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Please use this identifier to cite or link to this item: http://hdl.handle.net/123456789/12256

Title: Critical success factors for Ghanaian contractors
Authors: Ofori-Kuragu, Joseph Kwame
Baiden, Bernard K.
Badu, Edward
Keywords: Performance,
Critical success factors,
Benchmarking,
Ghana,
Contractors
Issue Date: 3-May-2016
Publisher: Emerald Group Publishing Limited
Citation: Benchmarking: An International Journal Vol. 23 No. 4, 2016 pp. 843-865
Abstract: Purpose – The purpose of this paper is to explore the development of a set of critical success factors (CSFs) for Ghanaian contractors. The factors collectively define a set of best practices which Ghanaian contractors should focus on improving if they are to attain internationally competitive performance. Design/methodology/approach – A systematic review of previous research, literature on existing programmes, models and frameworks commonly used for improving performance was undertaken to identify the most important success factors. The identified factors were scored and ranked with 16 of the most frequently occurring success factors selected. A questionnaire-based survey of Ghanaian contractors explored their perceptions of the most important success factors. Using factor analysis, the most important success factors were extracted. Findings – Eight CSFs were identified for Ghanaian contractors. These were: quality and zero defects culture, organisational design, work culture and work environment, client satisfaction, strategy, leadership, measurement, analysis of information and knowledge management and implementation of lean principles. Practical implications – The CSFs developed provides a ready set of criteria which can be used by contractors with little or no experience of benchmarking to compare their performance in best practices or to implement improvement programmes. Originality/value – The first formal set of CSFs for Ghanaian contractors is presented. Not much research work has been done on organisational CSFs that are focused by this research.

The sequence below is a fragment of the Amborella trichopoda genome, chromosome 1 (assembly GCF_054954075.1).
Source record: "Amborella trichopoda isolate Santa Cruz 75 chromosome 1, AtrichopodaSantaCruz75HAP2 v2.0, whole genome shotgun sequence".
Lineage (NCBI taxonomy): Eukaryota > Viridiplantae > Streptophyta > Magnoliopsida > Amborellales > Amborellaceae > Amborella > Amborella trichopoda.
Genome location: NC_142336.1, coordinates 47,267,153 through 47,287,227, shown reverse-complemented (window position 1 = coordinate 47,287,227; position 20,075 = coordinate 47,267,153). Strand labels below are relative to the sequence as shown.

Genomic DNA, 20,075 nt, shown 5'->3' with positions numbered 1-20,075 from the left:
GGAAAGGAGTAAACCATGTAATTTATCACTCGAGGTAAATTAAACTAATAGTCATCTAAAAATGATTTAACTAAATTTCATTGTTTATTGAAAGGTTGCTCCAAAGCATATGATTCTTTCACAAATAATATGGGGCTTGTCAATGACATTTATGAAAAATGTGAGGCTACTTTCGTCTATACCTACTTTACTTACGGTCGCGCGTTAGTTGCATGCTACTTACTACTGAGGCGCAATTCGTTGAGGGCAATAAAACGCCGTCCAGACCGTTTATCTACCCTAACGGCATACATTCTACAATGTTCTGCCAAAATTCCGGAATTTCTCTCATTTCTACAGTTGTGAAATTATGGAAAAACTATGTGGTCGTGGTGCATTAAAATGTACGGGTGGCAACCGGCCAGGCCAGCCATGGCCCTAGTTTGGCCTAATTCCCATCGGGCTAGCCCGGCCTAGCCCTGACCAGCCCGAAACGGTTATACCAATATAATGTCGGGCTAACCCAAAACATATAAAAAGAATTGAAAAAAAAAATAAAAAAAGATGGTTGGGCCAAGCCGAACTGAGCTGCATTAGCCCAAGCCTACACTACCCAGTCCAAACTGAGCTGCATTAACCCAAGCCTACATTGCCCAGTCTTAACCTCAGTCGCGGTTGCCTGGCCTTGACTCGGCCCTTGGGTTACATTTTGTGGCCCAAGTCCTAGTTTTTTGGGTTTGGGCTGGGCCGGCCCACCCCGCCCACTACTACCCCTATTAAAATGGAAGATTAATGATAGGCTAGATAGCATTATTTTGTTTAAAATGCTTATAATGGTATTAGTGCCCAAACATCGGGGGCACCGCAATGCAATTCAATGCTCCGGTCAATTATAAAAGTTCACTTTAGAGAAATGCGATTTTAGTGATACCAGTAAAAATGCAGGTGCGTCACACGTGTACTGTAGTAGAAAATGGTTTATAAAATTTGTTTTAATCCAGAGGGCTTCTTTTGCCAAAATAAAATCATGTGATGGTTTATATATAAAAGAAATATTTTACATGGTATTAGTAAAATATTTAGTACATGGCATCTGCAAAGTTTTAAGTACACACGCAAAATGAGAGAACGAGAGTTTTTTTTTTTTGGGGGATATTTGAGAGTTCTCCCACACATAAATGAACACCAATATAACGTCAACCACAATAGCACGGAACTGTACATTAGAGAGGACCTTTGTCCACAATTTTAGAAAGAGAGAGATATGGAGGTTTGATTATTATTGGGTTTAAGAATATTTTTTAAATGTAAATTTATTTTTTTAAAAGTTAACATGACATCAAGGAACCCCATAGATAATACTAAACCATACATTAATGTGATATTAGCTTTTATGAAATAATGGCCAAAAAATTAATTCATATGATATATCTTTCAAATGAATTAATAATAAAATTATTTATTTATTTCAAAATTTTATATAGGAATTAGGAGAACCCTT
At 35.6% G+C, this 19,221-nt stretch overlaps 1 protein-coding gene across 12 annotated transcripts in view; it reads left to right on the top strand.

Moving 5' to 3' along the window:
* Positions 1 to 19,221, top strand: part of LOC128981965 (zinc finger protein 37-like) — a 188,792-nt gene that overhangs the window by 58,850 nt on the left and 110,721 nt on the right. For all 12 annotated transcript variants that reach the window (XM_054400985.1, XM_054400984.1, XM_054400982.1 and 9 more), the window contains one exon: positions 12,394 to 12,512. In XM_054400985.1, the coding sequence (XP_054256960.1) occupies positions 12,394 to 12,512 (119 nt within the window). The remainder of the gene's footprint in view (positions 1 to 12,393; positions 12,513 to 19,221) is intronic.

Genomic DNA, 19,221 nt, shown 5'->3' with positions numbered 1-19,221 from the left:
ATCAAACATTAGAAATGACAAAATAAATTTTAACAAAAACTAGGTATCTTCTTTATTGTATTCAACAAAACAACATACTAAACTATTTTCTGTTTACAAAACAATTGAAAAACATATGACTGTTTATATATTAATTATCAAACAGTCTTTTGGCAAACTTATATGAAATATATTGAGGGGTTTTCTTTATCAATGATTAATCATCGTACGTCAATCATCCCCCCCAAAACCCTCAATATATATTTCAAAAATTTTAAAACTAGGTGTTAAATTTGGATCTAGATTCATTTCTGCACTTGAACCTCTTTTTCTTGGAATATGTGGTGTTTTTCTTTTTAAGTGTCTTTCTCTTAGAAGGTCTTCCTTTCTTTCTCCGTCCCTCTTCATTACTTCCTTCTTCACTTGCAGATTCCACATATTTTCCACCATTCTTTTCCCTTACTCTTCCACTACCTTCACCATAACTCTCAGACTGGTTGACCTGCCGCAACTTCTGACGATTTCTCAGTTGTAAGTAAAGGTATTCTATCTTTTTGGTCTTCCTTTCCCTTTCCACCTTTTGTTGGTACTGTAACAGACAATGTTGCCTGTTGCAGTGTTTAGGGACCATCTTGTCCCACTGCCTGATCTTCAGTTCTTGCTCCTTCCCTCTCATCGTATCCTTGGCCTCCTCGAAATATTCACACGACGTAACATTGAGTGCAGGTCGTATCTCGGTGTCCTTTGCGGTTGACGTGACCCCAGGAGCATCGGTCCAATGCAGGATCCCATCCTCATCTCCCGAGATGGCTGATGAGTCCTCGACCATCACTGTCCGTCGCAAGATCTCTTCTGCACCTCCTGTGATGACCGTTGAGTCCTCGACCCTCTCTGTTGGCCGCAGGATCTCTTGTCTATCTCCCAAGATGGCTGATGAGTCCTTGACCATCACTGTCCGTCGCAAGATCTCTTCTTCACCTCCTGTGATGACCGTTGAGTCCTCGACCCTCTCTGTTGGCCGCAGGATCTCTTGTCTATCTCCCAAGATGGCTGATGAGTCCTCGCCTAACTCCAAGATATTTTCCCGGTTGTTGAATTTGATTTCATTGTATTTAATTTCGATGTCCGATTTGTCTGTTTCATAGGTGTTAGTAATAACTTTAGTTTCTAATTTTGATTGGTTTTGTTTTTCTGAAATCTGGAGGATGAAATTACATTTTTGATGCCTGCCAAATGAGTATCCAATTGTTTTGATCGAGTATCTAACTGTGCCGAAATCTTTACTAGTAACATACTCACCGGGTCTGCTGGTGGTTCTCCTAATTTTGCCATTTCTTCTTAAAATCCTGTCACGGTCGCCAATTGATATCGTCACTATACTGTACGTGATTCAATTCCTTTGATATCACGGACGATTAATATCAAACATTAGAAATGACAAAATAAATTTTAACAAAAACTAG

Description: An article published
URI: http://hdl.handle.net/123456789/12256
Appears in Collections:College of Arts and Social Sciences

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